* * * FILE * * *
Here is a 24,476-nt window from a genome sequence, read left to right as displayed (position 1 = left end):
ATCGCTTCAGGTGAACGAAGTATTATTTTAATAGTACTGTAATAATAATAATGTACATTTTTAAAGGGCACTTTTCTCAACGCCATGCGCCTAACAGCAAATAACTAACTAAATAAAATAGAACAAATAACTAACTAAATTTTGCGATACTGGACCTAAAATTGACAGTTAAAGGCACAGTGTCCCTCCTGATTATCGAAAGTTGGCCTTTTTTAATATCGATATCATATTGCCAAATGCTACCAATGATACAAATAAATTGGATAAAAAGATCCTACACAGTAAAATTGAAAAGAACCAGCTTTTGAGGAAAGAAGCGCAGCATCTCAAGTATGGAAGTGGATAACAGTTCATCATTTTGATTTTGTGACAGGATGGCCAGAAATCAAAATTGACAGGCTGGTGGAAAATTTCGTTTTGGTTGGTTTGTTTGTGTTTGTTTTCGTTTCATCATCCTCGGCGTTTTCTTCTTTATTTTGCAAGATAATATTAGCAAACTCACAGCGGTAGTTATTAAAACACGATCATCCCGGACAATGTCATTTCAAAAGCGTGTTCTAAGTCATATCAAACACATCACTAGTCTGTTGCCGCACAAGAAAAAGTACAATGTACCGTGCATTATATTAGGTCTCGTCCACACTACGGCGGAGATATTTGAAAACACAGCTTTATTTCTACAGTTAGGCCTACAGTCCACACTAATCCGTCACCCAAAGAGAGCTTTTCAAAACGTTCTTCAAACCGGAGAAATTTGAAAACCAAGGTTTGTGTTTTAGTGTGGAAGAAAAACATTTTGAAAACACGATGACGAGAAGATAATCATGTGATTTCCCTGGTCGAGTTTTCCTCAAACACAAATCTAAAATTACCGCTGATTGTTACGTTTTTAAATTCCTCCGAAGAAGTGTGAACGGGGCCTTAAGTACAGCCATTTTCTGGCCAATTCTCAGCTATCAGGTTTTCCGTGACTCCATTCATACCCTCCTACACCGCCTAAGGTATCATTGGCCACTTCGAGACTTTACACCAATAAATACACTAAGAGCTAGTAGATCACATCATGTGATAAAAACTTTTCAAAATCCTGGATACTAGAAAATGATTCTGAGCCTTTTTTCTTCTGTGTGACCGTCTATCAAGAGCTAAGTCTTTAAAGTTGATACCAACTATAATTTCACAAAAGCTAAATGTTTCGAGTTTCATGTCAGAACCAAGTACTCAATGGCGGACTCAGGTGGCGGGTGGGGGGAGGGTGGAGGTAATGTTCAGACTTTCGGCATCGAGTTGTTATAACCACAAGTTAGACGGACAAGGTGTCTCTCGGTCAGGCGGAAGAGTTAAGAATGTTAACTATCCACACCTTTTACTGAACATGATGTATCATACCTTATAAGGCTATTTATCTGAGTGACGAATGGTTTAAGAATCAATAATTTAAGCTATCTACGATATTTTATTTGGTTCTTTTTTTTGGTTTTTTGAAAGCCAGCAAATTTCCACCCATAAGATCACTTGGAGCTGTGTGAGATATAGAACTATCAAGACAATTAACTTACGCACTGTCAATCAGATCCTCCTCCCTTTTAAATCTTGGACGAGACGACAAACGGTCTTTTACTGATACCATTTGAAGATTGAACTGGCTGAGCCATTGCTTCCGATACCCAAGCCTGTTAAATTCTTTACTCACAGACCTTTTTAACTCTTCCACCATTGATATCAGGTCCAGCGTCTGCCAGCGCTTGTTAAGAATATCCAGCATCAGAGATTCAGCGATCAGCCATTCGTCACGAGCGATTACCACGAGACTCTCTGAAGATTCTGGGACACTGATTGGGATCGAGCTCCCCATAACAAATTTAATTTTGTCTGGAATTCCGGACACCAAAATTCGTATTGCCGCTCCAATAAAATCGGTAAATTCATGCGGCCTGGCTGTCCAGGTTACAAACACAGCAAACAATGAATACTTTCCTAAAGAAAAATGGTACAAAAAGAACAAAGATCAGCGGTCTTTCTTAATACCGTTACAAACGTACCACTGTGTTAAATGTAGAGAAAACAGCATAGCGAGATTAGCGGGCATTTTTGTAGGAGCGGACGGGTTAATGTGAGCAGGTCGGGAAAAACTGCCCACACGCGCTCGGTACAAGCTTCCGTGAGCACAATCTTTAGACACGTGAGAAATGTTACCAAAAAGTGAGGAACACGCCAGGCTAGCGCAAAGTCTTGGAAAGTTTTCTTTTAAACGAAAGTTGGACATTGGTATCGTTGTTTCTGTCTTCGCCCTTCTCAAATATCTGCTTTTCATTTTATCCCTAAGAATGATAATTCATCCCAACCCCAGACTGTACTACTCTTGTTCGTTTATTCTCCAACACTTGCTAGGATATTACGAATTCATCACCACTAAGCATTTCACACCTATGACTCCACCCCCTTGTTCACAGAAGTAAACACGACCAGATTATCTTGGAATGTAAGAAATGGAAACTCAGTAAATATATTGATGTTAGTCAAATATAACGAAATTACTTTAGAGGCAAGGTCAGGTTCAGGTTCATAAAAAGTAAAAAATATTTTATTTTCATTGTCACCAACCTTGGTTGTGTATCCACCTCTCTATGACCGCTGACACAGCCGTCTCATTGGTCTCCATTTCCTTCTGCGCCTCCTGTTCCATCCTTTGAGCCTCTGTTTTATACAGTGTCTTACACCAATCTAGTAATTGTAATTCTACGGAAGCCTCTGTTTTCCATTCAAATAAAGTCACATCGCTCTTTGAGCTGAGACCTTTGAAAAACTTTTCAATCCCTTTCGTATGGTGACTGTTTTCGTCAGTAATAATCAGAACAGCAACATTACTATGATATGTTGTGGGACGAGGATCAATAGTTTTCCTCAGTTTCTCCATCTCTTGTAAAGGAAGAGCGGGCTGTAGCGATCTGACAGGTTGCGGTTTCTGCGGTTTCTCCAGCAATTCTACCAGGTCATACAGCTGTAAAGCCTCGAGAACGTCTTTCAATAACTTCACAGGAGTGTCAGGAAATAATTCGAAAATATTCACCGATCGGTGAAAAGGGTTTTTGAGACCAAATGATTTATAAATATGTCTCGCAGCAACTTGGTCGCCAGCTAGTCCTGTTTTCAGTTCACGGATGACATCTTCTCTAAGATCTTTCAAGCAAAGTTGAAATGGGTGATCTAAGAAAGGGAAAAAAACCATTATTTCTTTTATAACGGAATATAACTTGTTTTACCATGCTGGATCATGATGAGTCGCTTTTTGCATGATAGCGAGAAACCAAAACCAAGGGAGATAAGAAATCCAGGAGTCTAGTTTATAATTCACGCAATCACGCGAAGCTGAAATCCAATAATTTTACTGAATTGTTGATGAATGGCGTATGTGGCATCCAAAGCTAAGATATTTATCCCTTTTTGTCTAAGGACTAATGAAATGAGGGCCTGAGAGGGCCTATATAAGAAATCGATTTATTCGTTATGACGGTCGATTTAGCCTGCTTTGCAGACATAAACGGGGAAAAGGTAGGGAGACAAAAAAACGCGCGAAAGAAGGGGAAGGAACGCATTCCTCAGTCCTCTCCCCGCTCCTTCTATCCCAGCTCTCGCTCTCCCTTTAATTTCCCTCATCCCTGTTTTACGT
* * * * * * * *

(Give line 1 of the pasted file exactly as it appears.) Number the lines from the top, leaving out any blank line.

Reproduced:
Here is a 24,476-nt window from a genome sequence, read left to right as displayed (position 1 = left end):